I am not here saying that Kipling’s Imperialism and the modern’s Progressivism are morally equivalent; that’s as may be. I am saying that they are socially equivalent. What we would call racist sentiments was as common in Kipling’s day as progressive sentiment is in ours. In both cases they are more or less the accepted, cultured view among the educated classes. And both have their ‘Other:’ the people who, in the common view, are ‘lesser than us.’ For the Imperialist it was the native population; for the Progressive, it is (among others) the Imperialist.
And herein lies the equivalent case; not how each regards Indian people, but how each regards their particular ‘Other.’ Stripped of their respective idioms, this is what is being said on each side:
The modern says, “This man is of this type and therefore he is of no account.”
Kipling says, “This man is of this type, but nevertheless is of more account than I.”
Kipling, you see, has the more humble, the more open-minded sentiment. Kipling had, in fact, more of the virtue in which name he is despised than the modern who despises him. It is only the difference in whom they address that virtue to (an accident of history) that makes for the illusion that it is otherwise.
The reason this should be is that, as I understand it, in Kipling’s worldview, the ‘Other’ was not morally distinguished, only racially and culturally. It might be given to the white man to rule the other races, but that didn’t mean that any given white man was morally superior to any given brown man.
By contrast, Progressivism is inherently moralistic; it defines its positions as the morally correct ones, and anyone who deviates from them is morally tainted for that reason. Their ‘Other’ must be less than themselves by definition, and so the very possibility for nobility and magnanimity toward the ‘Other’ is lost. Any such efforts would be regarded as enabling or validating evil worldviews.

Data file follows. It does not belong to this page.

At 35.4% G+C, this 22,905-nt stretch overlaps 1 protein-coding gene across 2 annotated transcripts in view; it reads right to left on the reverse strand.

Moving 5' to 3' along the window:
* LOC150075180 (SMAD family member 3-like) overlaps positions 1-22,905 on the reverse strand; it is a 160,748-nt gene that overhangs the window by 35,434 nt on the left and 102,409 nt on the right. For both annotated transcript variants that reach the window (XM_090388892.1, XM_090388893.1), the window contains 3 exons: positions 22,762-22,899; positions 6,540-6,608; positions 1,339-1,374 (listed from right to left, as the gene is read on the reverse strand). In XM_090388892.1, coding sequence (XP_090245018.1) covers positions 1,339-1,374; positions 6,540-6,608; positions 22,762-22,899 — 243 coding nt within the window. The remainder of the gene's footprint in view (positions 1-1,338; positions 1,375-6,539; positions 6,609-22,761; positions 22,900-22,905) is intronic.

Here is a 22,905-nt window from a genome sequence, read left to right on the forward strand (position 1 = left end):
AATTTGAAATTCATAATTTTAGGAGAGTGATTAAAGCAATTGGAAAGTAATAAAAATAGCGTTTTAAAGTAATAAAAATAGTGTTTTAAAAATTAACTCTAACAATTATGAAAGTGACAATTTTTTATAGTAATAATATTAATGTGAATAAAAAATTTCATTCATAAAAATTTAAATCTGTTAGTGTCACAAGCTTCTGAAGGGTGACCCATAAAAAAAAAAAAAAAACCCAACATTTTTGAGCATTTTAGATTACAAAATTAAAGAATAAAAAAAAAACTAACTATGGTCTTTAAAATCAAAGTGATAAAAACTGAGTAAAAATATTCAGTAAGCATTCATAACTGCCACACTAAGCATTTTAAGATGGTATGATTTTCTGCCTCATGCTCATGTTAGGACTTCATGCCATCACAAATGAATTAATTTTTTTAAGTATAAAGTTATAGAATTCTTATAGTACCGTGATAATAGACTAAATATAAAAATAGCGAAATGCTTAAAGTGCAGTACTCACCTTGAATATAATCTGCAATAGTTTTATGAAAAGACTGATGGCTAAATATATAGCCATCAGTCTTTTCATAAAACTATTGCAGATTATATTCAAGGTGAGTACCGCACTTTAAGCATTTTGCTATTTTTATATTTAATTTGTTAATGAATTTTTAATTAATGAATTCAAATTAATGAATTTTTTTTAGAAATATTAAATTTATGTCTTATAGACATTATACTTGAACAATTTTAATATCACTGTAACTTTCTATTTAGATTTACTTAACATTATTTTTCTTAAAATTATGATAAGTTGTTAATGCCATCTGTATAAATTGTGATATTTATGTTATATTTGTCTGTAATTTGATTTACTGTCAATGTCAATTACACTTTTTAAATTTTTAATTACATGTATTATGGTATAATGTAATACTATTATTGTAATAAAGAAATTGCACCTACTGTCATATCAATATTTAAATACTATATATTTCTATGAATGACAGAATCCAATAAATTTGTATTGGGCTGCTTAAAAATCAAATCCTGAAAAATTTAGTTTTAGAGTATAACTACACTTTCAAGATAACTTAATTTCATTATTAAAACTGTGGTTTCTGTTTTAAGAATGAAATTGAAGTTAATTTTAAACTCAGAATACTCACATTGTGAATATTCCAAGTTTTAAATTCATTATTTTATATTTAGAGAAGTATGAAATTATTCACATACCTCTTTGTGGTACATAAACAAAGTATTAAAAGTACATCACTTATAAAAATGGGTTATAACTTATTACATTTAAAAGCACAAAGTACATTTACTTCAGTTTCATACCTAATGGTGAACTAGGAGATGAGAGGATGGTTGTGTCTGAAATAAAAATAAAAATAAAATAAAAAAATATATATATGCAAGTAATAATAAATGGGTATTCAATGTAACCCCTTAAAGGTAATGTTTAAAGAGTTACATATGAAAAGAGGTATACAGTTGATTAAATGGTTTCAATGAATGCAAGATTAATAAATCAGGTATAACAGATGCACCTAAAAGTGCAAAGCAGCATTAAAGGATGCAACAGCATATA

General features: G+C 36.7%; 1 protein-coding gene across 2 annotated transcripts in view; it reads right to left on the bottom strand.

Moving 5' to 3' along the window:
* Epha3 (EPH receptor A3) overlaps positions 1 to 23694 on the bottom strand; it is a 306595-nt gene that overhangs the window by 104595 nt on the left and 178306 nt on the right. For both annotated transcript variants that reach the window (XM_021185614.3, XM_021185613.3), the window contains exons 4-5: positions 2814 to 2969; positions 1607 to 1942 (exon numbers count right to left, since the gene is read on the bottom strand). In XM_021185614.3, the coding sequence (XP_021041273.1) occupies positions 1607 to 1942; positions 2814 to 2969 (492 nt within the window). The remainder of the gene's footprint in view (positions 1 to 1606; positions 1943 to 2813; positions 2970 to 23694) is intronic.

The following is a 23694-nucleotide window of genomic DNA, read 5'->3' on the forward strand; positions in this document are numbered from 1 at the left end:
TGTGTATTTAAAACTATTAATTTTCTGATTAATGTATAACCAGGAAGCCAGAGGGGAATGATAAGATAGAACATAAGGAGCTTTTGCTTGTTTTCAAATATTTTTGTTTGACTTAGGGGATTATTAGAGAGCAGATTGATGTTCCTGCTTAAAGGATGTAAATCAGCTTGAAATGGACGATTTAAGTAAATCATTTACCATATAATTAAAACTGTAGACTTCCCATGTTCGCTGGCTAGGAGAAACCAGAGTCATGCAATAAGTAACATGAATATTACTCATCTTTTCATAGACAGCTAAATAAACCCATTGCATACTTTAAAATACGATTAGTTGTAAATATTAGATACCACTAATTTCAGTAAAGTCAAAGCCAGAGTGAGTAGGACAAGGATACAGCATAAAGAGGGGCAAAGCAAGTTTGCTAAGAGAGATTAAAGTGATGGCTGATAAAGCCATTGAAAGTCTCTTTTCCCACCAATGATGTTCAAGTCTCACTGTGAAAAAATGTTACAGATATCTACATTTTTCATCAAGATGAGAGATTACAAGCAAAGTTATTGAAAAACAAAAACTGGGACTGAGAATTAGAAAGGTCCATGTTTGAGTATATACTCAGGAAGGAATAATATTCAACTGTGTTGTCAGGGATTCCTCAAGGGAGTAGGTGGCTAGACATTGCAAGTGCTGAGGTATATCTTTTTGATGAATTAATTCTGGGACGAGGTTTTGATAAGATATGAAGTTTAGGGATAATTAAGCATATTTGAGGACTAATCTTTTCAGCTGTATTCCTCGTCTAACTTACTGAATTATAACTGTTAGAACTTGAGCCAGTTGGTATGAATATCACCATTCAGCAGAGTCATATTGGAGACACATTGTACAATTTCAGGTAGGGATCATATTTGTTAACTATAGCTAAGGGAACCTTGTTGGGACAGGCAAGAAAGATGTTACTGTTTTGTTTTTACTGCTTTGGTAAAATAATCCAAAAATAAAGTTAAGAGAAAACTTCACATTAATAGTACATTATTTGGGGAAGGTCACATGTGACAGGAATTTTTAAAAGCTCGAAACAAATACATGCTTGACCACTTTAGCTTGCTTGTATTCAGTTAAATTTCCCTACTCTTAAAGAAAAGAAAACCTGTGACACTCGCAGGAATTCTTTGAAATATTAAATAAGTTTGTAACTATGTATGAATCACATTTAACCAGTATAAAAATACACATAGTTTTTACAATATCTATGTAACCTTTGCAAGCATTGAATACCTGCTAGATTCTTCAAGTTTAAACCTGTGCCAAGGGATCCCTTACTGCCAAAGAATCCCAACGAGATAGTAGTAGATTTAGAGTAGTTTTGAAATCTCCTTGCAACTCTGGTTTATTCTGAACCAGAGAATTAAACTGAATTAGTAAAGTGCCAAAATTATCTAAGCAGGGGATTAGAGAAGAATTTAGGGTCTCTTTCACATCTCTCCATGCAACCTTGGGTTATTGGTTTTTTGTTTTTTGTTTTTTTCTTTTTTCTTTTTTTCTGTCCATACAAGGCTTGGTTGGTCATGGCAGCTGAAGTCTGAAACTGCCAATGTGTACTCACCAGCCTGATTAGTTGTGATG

This, by the way, may seem to stand in strange contrast with the fact that moral relativism (that each man must work out for himself what he believes is right) is a Progressive doctrine. In fact, it follows from it. For if every man creates his own morality, than if a man’s morality seems wrong to us, it is he himself who must be wrong. If a man’s morality causes him, say, to object to our living with our girlfriend unmarried, he isn’t stating what seems to him a matter of fact, but deliberately choosing to think badly of us, for he made his own morality and could make it otherwise if he cared to. Moral relativism, of its nature, makes a crime of any morality that is not relativistic, just as religious pluralism tacitly declares all religions claiming to be the truth to be false.
That is why Kipling could be noble in his sentiments to his ‘Other’, but a thoroughgoing Progressive could not. The modern Progressive would cheerfully call a man like Kipling all the equivalent names that the British soldiers heaped on Gunga Din. He would gladly belt and flay him and imagine him condemned to Hell. But the one thing the modern Progressive who so despises Imperialists like Kipling could never say to such a man is that final, humble confession:
"By the livin’ Gawd that made you,
You’re a better man than I am, Gunga Din."